Horseracing Bettors Forum Survey 2018: Emerging betting trends!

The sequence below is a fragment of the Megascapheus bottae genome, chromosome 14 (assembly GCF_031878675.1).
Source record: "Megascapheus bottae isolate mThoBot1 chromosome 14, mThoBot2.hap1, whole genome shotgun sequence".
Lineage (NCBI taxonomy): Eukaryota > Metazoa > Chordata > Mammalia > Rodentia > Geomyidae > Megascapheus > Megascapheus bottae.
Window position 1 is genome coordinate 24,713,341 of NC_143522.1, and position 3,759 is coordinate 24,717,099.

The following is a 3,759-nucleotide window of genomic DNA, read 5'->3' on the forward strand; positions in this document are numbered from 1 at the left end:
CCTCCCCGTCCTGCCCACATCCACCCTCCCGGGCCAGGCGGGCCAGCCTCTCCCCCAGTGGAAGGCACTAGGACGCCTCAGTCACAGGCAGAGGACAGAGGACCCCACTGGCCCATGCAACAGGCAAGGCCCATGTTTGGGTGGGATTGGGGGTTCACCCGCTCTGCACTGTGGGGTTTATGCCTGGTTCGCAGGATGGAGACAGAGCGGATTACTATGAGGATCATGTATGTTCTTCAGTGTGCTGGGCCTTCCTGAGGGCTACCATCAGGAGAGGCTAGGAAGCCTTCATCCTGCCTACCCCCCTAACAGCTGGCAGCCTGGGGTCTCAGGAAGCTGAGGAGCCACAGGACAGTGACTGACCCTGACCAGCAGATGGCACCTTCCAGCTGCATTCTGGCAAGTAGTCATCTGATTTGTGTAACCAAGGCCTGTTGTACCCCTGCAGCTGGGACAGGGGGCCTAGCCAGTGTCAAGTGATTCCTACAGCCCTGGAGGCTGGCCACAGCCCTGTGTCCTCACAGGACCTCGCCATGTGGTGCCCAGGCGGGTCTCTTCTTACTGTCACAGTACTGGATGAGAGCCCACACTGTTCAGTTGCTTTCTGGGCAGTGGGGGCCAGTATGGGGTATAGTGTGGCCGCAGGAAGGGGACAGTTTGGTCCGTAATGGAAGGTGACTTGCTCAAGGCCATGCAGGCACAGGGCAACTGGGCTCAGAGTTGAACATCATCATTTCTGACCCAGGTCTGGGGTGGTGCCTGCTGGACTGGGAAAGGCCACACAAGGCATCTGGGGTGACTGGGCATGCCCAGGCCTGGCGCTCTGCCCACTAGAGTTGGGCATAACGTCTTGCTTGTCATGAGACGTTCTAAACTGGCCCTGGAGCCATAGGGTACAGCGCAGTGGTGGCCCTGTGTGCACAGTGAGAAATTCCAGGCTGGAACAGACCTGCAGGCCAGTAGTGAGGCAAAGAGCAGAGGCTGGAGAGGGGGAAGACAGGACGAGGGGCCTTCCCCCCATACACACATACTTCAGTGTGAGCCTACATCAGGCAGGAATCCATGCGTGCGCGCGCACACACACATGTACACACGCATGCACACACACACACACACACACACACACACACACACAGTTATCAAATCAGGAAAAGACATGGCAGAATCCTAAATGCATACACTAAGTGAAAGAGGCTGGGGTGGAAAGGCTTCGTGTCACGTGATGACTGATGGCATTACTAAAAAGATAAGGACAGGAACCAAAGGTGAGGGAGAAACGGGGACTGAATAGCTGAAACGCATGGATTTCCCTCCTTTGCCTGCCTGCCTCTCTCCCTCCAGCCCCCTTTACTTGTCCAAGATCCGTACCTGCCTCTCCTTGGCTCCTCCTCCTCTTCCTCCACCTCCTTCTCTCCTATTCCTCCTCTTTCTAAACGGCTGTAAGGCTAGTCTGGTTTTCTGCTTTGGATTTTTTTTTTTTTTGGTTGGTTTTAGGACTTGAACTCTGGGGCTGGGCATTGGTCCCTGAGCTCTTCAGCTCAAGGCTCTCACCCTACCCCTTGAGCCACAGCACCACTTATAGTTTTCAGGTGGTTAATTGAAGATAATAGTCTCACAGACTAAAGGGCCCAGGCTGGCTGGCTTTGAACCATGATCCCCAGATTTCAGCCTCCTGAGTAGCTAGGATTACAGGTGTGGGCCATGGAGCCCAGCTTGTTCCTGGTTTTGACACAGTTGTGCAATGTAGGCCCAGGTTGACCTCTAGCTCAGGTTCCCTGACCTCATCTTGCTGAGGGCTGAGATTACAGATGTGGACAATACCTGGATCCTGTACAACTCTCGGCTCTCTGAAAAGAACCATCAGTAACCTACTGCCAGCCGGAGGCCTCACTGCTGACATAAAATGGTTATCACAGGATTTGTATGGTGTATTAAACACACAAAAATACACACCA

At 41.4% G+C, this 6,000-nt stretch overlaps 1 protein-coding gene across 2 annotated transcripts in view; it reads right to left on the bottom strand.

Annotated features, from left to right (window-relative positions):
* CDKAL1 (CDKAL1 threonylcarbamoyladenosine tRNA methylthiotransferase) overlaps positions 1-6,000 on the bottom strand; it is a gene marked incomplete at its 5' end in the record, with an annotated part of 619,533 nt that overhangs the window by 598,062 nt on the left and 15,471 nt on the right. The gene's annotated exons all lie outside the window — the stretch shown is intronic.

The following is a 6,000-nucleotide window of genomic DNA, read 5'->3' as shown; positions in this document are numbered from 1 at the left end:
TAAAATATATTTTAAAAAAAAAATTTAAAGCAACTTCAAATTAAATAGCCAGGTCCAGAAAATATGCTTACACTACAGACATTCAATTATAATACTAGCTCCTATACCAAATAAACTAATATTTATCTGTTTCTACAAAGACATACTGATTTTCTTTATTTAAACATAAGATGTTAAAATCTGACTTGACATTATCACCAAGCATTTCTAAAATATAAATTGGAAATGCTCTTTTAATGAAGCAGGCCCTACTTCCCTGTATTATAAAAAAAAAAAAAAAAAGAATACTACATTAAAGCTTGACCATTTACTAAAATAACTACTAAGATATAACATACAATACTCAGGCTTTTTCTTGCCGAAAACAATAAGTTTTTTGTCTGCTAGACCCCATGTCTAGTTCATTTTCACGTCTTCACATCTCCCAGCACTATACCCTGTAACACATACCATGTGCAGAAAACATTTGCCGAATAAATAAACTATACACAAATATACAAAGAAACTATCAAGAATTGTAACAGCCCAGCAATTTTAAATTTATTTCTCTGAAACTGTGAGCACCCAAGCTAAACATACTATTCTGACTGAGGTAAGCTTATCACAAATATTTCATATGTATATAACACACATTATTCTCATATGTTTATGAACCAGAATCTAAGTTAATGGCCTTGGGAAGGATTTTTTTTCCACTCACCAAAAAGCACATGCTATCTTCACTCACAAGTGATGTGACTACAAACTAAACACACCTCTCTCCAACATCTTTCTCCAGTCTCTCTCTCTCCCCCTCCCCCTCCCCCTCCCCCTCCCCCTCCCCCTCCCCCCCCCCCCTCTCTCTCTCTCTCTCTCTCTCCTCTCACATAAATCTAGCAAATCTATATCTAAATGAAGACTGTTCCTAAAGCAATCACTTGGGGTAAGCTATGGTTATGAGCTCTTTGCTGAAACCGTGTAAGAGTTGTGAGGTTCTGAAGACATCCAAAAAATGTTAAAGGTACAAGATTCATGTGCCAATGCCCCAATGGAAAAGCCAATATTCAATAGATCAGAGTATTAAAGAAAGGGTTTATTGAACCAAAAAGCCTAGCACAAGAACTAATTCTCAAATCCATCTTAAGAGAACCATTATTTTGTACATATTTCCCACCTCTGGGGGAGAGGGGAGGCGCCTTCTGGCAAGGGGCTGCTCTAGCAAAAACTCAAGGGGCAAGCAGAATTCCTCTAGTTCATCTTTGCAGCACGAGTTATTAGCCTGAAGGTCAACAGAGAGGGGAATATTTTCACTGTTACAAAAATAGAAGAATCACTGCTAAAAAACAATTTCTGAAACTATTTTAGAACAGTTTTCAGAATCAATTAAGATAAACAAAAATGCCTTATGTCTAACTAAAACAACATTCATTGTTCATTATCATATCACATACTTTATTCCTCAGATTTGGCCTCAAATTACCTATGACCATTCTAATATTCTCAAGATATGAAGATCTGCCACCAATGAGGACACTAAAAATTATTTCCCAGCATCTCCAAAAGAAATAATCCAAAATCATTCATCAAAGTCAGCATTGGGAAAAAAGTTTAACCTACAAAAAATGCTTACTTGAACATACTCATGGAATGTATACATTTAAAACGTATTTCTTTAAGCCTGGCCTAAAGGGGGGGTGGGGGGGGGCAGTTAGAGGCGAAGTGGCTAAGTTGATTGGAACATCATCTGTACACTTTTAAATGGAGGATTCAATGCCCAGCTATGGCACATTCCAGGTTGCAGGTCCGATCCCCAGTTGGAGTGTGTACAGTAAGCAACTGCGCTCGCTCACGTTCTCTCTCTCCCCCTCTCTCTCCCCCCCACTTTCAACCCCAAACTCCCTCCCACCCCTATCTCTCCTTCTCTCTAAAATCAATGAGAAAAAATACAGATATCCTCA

By Dr Laura Donnellan, Lecturer in Law, School of Law, University of Limerick, Ireland In March 2019, the Horseracing Bettors Forum (HBF) published the results of its annual betting survey. The HBF was established in August 2015 with the assistance of the British Horseracing Authority (BHA); however, it is wholly independent from the BHA. The BHA and the HBF have a ‘good working relationship’ (Horseracing Bettors Forum, HBF Home, https://ukhbf.org/). Its membership consists of between seven and nine individuals who are unpaid. It meets approximately every three months to discuss matters of interest pertaining to the betting industry. Although it does not have any powers, it seeks to inform policy through the information it elicits through its annual survey. The role of the HBF is to represent what it perceives to be the interests of the betting public. It provides feedback to racing and betting bodies, including, the BHA. The HBF views its role as being a conduit for the collection and dissemination of data, which it hopes benefits the betting industry and the sport of horseracing. In late 2018, the HBF sent out its survey to racing groups via social media. It contacted groups through Twitter, Facebook and directly contacted racing groups in the UK. It received 1,024 responses (Horseracing Bettors Forum Results of Bettors’ Survey, October 2018, https://ukhbf.org/files/HBF_2019_Bettors_Survey_Report_v0.2.pdf). The data received will inform the HBF of its future priorities. It is a lengthy survey that consists of 110 pages and includes pie charts, graphs and information in tabular form. A number of trends emerged: Age: only 5% of respondents were aged between 18 and 25; 27% fell within the 61-80 age bracket. There were 269 responses from those aged below 41; therefore, younger bettors were those aged 18-40 (Horseracing Bettors Forum Results of Bettors’ Survey, page 10). As the there was a lack of information on the 18-25 bettors, by increasing it to 40, more information could be gleaned. Younger bettors, the survey found, need to be educated and more engaged in horseracing (Horseracing Bettors Forum Results of Bettors’ Survey, page 4). The majority of younger bettors were more inclined to bet on football; obtain their racing information from social media; and more likely to bet in betting shops (Horseracing Bettors Forum Results of Bettors’ Survey, page 10). Gender: the vast majority of respondents were male, 94%; 5% were female; and 1% opted not to disclose their gender (Horseracing Bettors Forum Results of Bettors’ Survey, page 4). Female bettors, it found, were more occasional bettors and did not bet every day (Horseracing Bettors Forum Results of Bettors’ Survey, page 11). Frequency of betting: an overwhelming majority, 88%, reported that they frequently bet on horseracing (Horseracing Bettors Forum Results of Bettors’ Survey, page 4). Just under 69% of bettors bet every day: in total 705 out of the 1,024 respondents (Horseracing Bettors Forum Results of Bettors’ Survey, page 44). Horseracing was the most popular form of betting. With regard to other types of sports betting, 16% of respondents stated they occasionally bet on greyhound racing and 58% either occasionally or frequently bet on football. Fewer respondents indicated that they played the lottery often or occasionally: 26% in total. With regard to casinos and online betting, 81% of horse racing bettors stated that they never engaged in this type of betting, and 93% of respondents never played Fixed Odds Betting Terminals (FOBTs). This statistic is noteworthy as legislation came into force just after the publication of the HBF’s survey. The Gaming Machine (Miscellaneous Amendments and Revocation) Regulations 2018 came into force on 1 April 2019. The new Regulations have reduced the maximum charge for a single bet on FOBTs from £100 to £2. See further on this subject, the post of 22 May 2019 by Laura Donnellan on the GSLTR website. Cognisance is given to the fact that just over 1,000 people responded to the survey and thus it does not capture betting trends as a whole. When the maximum charge for a single bet was £100 at the time of the survey and only 7% of respondents indicated that they had played FOBTs, the reduction to a maximum of £2 may well yield interesting results in next year’s survey. Given that a sizeable percentage of respondents to the survey were in the 61-80 age bracket, FOBTs is a less traditional form of betting and might be more associated with younger bettors. However, when considering that online betting was the most popular with 95% of respondents (page 5 of the survey), the low use of FOBTs might have more to do with the odds and a seasoned bettor would probably avoid such machines. Information sources: considering that a high number of respondents fell within the 61-80 age bracket, it is noteworthy that 94% of respondents found racing information on websites and not from daily newspapers (Horseracing Bettors Forum Results of Bettors’ Survey, page 5). 73% of respondents would sometimes consult the Racing Post. Concession preferences: 72% stated that they used best odds guaranteed, with no runner no bet following with 48% and extended place terms at 32% (Horseracing Bettors Forum Results of Bettors’ Survey, page 5). This was further broken down into keen and occasional bettors. Keen bettors were defined as those who bet most days, and occasional as those who bet less often (Horseracing Bettors Forum Results of Bettors’ Survey, page 11). Keen bettors were more inclined to choose best odds guarantee and enhanced place terms than those that bet on a more infrequent basis (Horseracing Bettors Forum Results of Bettors’ Survey, page 11). Racecourse bookmakers: 61% of respondents stated they used an on-course bookmaker. Factors that influenced the use of an on-course bookmaker included offering good odds, which was deemed very important by 91%; offering good each way terms was deemed important by 71%; for 48% it was the friendly attitude of the bookmaker; and 18% identified the location as an important consideration (Horseracing Bettors Forum Results of Bettors’ Survey, page 6). In running betting: 52% stated they had bet in running in the last year, while 6% indicated that they stopped in running betting in the last year (Horseracing Bettors Forum Results of Bettors’ Survey, page 6). The 6% gave a number of reasons for no longer engaging in live betting, including that the ‘pictures were too slow’; ‘it was too difficult’; and ‘too little liquidity’ (Horseracing Bettors Forum Results of Bettors’ Survey, page 6). Going assessments: the survey found that some respondents had concerns about the track surface (Horseracing Bettors Forum Results of Bettors’ Survey, page 6). One quarter of those surveyed contended that the official going was inaccurate, 64% contended that the going stick readings were quite accurate, whilst 13% believed it to be very accurate. For 55%, the jockeys’ opinions after riding were quite accurate and 23% stated very accurate. For 54% (quite accurate) and 34% (very accurate) the winning times of races was the barometer of the going. Improvements to racing for bettors: when asked how racing could be improved, 814 comments were collated and reference was made to faster pictures in order to promote in running betting (Horseracing Bettors Forum Results of Bettors’ Survey, page 7). Another suggestion for improvement related to drink free areas at races and a reduction in the consumption of alcohol at races; better odds/minimum bet guarantee; free entry or reduced entry to racecourses; the publication of horses’ weights; and less racing and better quality racing. The HBF is a voluntary body which lacks any real powers. Although the BHA acknowledge the survey on its website, it remains to be seen if the survey will result in any changes to the way betting is conducted (British Horseracing Authority, Horseracing Bettors Forum releases bettor survey results, 30 April 2019, https://www.britishhorseracing.com/press_releases/horseracing-bettors-forum-releases-bettor-survey-results/). The survey is best viewed as a source of information that may inform policy. It is questionable whether any of the reforms suggested will be taken on board by the BHA. However, it should also be noted that the survey comes at a time when there is public disquiet over addictive gambling and its financial and social effects, but gambling is the life blood of horseracing. Therein lies the dilemma for policy makers! Dr Laura Donnellan may be contacted by e-mail at ‘